Last week on Twitter, Comics creator Jim Zub (who is awesome, btw – go read his SkullKickers or his Japanese contemporary fantasy Wayward) called for creators and comics fans to share #FourComics that influenced them growing up. I shared my four on the hashtag, but thought I’d take some time to unpack these picks and talk a bit about each comic’s influence on me as a young creator.
X-Men #1 (1991 — Chris Claremont, Jim Lee, Scott Williams, Tom Orzechowski, Joe Rosas)
I started reading comics a bit before X-Men #1 came out in 1991, but that issue, with its wide-screen action, large cast, and personal stakes, was a watershed moment for me as a comics reader. It signaled the real beginning of my investment in the X-Men as a franchise, and lead to many years of reading, as well as learning about ensembles and character-driven storytelling.
Spider-Man #21 (1992 – Revenge of the Sinister Six Part Four of Six — Erik Larsen, Joe Rosas, Chris Eliopoulos)
I had already been reading Spider-Man, but this episode, where Spidey is hurt and gets a cybernetic cast-arm and gears up with Deathlok, was my real introduction to 90s comics grimdark before it became fully a parody of itself with overflowing pouches, non-existent muscles, and so on. This one cover and issue stands out in my memory as a signal of ‘this is what comics are like now,’ which I had to embrace or flee from. I ended up reading a lot of the 90s zeitgeist comics because they were what was hot, but this book was probably the one that pointed the way.
Batman: The Dark Knight Returns (1986 — Frank Miller, Klaus Jansen, Lynn Varley, John Costanza)
I was too young for The Dark Knight Returns when it first hit, so when I came to it in probably the late 90s, it had already solidified its role in changing the direction of the character. I’d watched the Adam West show as a kid, then moved on to the Animated Series, which I take as drawing on Dark Knight Returns. But reading the actual comic showed me the depths of emotional intensity and the edge of darkness that vigilante superheroes could show – it gave me a broken-down hero at the edge of his rope coming back to make a difference. Without The Dark Knight Returns, there would be no First Sentinel in Shield and Crocus.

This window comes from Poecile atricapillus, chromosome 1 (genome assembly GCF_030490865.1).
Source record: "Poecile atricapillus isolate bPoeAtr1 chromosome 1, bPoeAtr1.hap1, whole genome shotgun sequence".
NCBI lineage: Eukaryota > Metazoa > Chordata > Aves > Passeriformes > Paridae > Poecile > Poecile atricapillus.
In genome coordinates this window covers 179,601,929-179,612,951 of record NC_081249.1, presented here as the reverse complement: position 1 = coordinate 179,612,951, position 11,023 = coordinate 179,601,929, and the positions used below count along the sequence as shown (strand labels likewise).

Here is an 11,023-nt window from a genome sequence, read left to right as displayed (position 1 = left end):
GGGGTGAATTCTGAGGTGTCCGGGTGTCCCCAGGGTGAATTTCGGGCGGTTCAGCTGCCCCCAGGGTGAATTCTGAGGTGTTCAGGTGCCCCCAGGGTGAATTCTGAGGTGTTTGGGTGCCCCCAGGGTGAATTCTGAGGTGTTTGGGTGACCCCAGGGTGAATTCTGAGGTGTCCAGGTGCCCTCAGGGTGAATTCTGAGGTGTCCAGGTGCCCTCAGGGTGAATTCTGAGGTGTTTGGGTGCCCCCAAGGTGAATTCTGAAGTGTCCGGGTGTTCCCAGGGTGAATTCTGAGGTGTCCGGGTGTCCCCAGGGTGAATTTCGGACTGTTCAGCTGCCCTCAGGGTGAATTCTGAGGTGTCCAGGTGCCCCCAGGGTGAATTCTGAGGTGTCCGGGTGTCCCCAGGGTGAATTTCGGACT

Planetary Vol. 1: All Over The World and Other Stories (1999 — Warren Ellis, John Cassaday, Laura Depuy, Ali Fuchs, Bill O’Neil)
I didn’t start reading Planetary immediately, instead finding it in late 2001 as a college freshman, when I was getting back into comics. But I took to it instantly. I’ve had a love of meta-fiction, especially meta-fiction about genre fiction, since I was very young – probably due to movies like The Princess Bride and The Last Action Hero as well as the Choose Your Own Adventure series, stories and projects that took storytelling as their topic as well as their process.
There’s a story in Planetary which was one of the primary ingredients in the Influence Stew that I cooked up for a new project that will be announced soon, and I look forward to talking about that influence and the creation of the idea. But for now I’ll say that Planetary remains one of my all-time favorite comics, and its approach to story and genre has had a substantial impact on me as a creator,a fan, and a pop culture scholar.
In several alternate universes – where I’m a professor of popular culture/comparative literature – I teach a class called “The Planetary Guide to 20th Century Popular Culture” – using the series as an interpretive frame for examining 20th C. popular culture genres.
I could have easily swapped in several other comics: The Authority, Squadron Supreme, Watchmen, The original Justice League comics hardcover collection I got that let me glimpse way back into the silver age, X-Men 2099, Age of Apocalypse, and more.